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Disclosure of complementary health approaches among low income and racially diverse safety net patients with diabetes.
Published Web Locationhttps://www.ncbi.nlm.nih.gov/pmc/articles/PMC4609248/
No data is associated with this publication.
ObjectivePatient-provider communication about complementary health approaches can support diabetes self-management by minimizing risk and optimizing care. We sought to identify sociodemographic and communication factors associated with disclosure of complementary health approaches to providers by low-income patients with diabetes.
MethodsWe used data from San Francisco Health Plan's SMARTSteps Program, a trial of diabetes self-management support for low-income patients (n=278) through multilingual automated telephone support. Interviews collected use and disclosure of complementary health approaches in the prior month, patient-physician language concordance, and quality of communication.
ResultsAmong racially, linguistically diverse participants, half (47.8%) reported using complementary health practices (n=133), of whom 55.3% disclosed use to providers. Age, sex, race/ethnicity, nativity, education, income, and health literacy were not associated with disclosure. In adjusted analyses, disclosure was associated with language concordance (AOR=2.21, 95% CI: 1.05, 4.67), physicians' interpersonal communication scores (AOR=1.50, 95% CI: 1.03, 2.19), shared decision making (AOR=1.74, 95% CI: 1.33, 2.29), and explanatory-type communication (AOR=1.46, 95% CI: 1.03, 2.09).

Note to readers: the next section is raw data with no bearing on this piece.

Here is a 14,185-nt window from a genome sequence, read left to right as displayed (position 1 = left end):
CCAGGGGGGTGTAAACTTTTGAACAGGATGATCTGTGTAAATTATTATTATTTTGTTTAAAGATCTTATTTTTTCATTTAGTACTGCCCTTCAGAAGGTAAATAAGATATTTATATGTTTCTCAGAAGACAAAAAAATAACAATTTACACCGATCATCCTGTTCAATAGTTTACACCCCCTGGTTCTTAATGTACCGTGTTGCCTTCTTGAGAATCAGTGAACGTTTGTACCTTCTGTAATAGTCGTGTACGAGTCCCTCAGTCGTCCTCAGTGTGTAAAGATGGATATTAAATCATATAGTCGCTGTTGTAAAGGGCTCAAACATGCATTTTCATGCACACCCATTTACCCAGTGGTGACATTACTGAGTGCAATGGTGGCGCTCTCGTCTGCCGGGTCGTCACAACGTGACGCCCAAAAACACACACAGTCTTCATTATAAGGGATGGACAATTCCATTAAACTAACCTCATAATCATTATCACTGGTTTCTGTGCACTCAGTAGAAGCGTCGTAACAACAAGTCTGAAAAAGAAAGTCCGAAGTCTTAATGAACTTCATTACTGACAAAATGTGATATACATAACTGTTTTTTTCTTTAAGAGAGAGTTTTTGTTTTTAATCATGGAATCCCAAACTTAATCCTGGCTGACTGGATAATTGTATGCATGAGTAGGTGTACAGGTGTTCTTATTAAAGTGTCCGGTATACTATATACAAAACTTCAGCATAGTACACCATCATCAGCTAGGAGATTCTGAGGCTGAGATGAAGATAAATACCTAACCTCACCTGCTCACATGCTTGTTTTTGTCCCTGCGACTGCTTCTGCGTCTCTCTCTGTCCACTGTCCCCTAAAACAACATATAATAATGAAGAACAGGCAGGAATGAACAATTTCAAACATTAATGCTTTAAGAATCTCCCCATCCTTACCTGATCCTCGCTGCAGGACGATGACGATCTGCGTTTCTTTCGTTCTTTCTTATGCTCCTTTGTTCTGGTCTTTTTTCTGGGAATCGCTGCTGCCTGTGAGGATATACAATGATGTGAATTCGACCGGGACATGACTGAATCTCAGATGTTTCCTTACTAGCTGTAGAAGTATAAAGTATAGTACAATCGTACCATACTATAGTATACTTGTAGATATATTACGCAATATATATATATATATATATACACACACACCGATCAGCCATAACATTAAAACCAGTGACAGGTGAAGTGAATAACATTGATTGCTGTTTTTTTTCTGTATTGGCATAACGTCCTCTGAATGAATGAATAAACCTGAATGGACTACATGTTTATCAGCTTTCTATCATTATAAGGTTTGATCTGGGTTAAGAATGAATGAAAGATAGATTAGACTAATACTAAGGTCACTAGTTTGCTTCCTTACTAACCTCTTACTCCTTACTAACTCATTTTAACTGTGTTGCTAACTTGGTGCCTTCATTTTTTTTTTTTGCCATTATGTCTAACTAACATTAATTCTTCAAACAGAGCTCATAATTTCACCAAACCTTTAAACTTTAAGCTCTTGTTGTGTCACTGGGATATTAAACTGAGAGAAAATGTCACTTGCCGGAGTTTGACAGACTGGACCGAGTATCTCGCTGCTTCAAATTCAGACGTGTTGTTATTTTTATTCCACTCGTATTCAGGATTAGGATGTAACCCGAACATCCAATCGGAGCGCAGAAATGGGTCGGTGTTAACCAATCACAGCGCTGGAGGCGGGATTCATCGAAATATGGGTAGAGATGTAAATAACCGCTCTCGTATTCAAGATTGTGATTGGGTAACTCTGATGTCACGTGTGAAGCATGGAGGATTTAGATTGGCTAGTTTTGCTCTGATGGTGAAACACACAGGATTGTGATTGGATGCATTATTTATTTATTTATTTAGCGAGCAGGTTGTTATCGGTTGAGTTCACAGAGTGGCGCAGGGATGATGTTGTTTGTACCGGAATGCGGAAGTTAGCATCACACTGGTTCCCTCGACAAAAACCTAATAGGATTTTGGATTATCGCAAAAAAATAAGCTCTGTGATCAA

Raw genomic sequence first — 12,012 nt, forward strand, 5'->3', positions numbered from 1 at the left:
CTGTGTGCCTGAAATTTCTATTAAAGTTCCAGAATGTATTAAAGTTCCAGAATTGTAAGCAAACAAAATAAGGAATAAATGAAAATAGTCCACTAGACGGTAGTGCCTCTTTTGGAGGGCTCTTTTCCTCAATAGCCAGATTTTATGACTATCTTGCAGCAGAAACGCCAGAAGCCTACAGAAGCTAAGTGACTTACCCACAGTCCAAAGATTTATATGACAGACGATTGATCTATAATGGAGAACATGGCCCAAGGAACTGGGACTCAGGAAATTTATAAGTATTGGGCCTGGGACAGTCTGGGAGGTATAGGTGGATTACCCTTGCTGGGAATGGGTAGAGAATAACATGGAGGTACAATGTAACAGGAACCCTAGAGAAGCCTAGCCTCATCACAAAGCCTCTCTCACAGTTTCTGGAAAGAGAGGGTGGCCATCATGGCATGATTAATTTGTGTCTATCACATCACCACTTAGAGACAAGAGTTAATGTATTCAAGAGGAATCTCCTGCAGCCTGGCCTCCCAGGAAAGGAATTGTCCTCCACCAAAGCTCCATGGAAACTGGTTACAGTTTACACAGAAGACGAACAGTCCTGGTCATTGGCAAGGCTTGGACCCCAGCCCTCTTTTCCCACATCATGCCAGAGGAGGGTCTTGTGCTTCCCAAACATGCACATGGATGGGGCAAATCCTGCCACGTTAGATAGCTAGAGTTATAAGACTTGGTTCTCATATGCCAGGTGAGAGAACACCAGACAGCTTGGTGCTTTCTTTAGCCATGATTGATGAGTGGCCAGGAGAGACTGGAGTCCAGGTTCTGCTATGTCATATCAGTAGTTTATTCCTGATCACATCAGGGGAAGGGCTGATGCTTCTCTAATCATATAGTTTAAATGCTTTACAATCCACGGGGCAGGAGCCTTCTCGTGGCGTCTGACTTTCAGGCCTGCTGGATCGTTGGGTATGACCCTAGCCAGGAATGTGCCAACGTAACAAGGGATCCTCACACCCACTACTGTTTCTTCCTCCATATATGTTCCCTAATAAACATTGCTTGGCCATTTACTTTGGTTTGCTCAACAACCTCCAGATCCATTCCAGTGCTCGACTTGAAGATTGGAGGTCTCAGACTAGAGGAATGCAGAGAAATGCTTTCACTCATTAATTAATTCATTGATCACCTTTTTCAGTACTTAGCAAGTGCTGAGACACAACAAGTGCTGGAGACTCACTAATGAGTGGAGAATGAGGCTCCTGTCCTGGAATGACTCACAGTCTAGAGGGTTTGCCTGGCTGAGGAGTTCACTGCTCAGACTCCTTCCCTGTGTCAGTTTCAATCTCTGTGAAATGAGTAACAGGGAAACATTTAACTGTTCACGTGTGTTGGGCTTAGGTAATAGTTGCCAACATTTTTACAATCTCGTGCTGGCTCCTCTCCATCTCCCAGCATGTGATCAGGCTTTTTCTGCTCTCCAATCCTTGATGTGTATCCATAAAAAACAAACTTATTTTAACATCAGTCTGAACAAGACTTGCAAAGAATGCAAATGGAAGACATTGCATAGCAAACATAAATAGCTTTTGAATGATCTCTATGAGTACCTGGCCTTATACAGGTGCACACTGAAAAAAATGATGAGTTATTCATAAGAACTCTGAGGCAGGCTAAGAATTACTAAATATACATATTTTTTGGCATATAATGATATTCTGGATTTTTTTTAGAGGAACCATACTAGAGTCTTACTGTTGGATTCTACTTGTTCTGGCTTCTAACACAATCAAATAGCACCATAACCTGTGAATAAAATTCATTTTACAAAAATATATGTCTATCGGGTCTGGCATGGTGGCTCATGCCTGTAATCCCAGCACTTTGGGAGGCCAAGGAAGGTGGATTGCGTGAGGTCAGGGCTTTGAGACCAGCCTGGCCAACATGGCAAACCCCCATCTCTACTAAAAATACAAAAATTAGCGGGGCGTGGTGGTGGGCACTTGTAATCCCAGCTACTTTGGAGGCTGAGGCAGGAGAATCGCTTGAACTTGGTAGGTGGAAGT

ConclusionSafety net patients with diabetes commonly use complementary health approaches and disclose to providers with higher patient-rated quality of communication.
Practice implicationsPatient-provider language concordance and patient-centered communication can facilitate disclosure of complementary health approaches.
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